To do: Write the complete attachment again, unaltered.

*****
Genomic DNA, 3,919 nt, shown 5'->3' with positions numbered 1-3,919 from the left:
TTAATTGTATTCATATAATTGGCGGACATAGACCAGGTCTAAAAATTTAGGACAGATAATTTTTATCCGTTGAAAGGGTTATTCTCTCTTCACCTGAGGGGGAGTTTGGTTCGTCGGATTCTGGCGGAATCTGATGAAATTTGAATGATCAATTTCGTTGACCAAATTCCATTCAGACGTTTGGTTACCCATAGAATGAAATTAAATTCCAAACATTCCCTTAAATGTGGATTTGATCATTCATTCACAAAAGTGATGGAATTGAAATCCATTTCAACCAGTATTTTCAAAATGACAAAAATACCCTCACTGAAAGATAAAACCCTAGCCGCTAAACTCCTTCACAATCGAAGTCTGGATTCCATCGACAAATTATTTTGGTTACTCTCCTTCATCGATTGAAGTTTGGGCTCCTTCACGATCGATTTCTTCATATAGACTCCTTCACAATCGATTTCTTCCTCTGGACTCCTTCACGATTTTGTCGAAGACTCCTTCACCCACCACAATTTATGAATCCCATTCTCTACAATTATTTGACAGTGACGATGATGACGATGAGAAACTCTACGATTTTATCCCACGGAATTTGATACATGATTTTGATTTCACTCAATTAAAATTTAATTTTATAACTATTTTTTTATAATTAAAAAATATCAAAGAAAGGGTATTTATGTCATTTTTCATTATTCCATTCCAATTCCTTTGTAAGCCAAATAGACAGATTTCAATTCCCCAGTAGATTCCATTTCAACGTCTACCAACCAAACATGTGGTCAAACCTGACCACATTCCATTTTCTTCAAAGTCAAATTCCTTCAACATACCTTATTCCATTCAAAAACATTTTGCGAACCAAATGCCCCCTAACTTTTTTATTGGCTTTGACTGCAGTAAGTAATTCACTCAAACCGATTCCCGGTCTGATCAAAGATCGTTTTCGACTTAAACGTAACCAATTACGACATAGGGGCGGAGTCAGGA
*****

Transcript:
Genomic DNA, 3,919 nt, shown 5'->3' with positions numbered 1-3,919 from the left:
TTAATTGTATTCATATAATTGGCGGACATAGACCAGGTCTAAAAATTTAGGACAGATAATTTTTATCCGTTGAAAGGGTTATTCTCTCTTCACCTGAGGGGGAGTTTGGTTCGTCGGATTCTGGCGGAATCTGATGAAATTTGAATGATCAATTTCGTTGACCAAATTCCATTCAGACGTTTGGTTACCCATAGAATGAAATTAAATTCCAAACATTCCCTTAAATGTGGATTTGATCATTCATTCACAAAAGTGATGGAATTGAAATCCATTTCAACCAGTATTTTCAAAATGACAAAAATACCCTCACTGAAAGATAAAACCCTAGCCGCTAAACTCCTTCACAATCGAAGTCTGGATTCCATCGACAAATTATTTTGGTTACTCTCCTTCATCGATTGAAGTTTGGGCTCCTTCACGATCGATTTCTTCATATAGACTCCTTCACAATCGATTTCTTCCTCTGGACTCCTTCACGATTTTGTCGAAGACTCCTTCACCCACCACAATTTATGAATCCCATTCTCTACAATTATTTGACAGTGACGATGATGACGATGAGAAACTCTACGATTTTATCCCACGGAATTTGATACATGATTTTGATTTCACTCAATTAAAATTTAATTTTATAACTATTTTTTTATAATTAAAAAATATCAAAGAAAGGGTATTTATGTCATTTTTCATTATTCCATTCCAATTCCTTTGTAAGCCAAATAGACAGATTTCAATTCCCCAGTAGATTCCATTTCAACGTCTACCAACCAAACATGTGGTCAAACCTGACCACATTCCATTTTCTTCAAAGTCAAATTCCTTCAACATACCTTATTCCATTCAAAAACATTTTGCGAACCAAATGCCCCCTAACTTTTTTATTGGCTTTGACTGCAGTAAGTAATTCACTCAAACCGATTCCCGGTCTGATCAAAGATCGTTTTCGACTTAAACGTAACCAATTACGACATAGGGGCGGAGTCAGGA